Ilhan Omar joked about radical Islam, blamed America for terrorism in 2013 interview

In addition to being a virulent anti-Semite, Democratic lawmaker Ilhan Omar is also an apoligist for radical Islam.

When she was just an activist and not a lawmaker with power over foreign policy, Omar made light of Al-Qaeda, Hezbollah and al-Shabbab in a resurfaced 2013 interview in which she blamed American intervention in other countries for terrorism. 

Rep. Omar joked about Al-Qaeda, Hezbollah

Omar made the comments in an interview on local television in the wake of an al-Shabbab attack on a shopping mall in Kenya that killed almost 70 people. The attack brought attention to Minneapolis’ Somali American community, which has been described as the terrorism recruitment capital of the United States. 

In the interview, Omar, then an activist, discussed the impact of the attack on the community and in one part of the interview, joked with Bel Ahdan host Ahmed Tharwat about how Westerners use the Arab names of terror groups like Al-Qaeda and Hezbollah, adding that the Western media sensationalizes the terms in a misleading way. “They don’t mean anything evil,” Omar said. “That is I think a product of the sensationalized media. You have these soundbites, and you have these words, and everybody says it with such intensity and so it must mean, it must hold, a bigger meaning.”

Omar laughed as she recalled taking a class on terrorism in college and mocked the way a professor would say, “Al-Qaeda” and “Hezbollah” with a serious tone that suggested there was something strange about the terms. Omar went on to equivocate between the names ‘al-Qaeda’ and ‘America’: “You don’t say America with an intensity, you don’t say England with an intensity.”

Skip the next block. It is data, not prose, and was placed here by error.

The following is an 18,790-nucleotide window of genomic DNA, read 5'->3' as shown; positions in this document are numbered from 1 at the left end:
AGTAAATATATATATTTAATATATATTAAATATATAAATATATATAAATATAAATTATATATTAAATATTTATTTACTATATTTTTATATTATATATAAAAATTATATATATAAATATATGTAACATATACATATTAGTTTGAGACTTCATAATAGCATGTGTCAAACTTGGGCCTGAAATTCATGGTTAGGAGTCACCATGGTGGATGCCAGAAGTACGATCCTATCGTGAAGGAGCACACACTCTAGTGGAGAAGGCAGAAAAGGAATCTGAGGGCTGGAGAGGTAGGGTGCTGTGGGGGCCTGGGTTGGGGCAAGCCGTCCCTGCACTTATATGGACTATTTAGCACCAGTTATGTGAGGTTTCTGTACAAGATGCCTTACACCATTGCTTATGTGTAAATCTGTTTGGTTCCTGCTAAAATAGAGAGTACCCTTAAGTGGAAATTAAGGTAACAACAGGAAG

Glib on Islamic terrorism

Throughout the interview, Omar and Tharwat made light of Islamic terrorism and compared it with violence perpetrated by America and other Western nations. Omar complained that Somali American Muslims in her community were “under a microscope” and that they were asked to condemn the al-Shabbab attack, calling it an instance of “blowing it out of proportion,” and complained that all Muslims are blamed for terror attacks perpetrated by Muslims instead of just the individual terrorist.

According to Fox News, Omar’s Somali American community has the highest density of terror recruits than any other area in the country, with 45 Somali Americans having left the community to join terror groups abroad. Omar, who is now a member of the House Foreign Affairs Committee, agreed with Tharwat that radical Islamic terrorism is a “reaction” to American meddling abroad.

“What you’re insinuating is what nobody wants to face. Nobody wants to face how the actions of the other people that are involved in the world have contributed to the rise of the radicalization and the rise of terrorist acts,” Omar said. “Usually most people want to not look internal and see what their actions that makes another react. For us, it’s always ‘I must have not done anything. Why is it happening to me?’ Nobody wants to take accountability of how these are byproducts of the actions of our involvement in other people’s affairs.”

Anti-Semite, jihadi apologist

The video resurfaced after Omar recently invoked anti-Semitic stereotypes when she said that American Israel Public Affairs Committee (AIPAC) pays off American lawmakers to side with the Jewish state, tweeting, “It’s all about the Benjamins baby.”

Omar issued a shallow apology, but the controversy called attention to past anti-Semitic comments in 2012 when she said that “Israel has hypnotized the world.” More recently, she said that she “almost chuckles” when Israel is called a democracy, comparing the Jewish state to Iran. Omar is a supporter of the anti-Israel Boycott, Divestment, and Sanctions movement and has received the endorsement of infamous anti-Semite Louis Farrakhan, who called her “sweetheart” and told her to not back down after being criticized for her Israel remarks.

Besides being an anti-Semite, Omar has shown a cavalier attitude towards Islamic terrorism. In 2016, she lobbied a judge to show leniency to Minnesotans who attempted to join ISIS, saying that they were the product of “systematic alienation.” In addition, Omar will speak at a banquet next month for a group with links to Hamas and Hezbollah, the Council on American Islamic Relations (CAIR.)

All of this clearly begs the questions of how and why an anti-Semitic terrorist sympathizer was ever able to obtain a seat in Congress.

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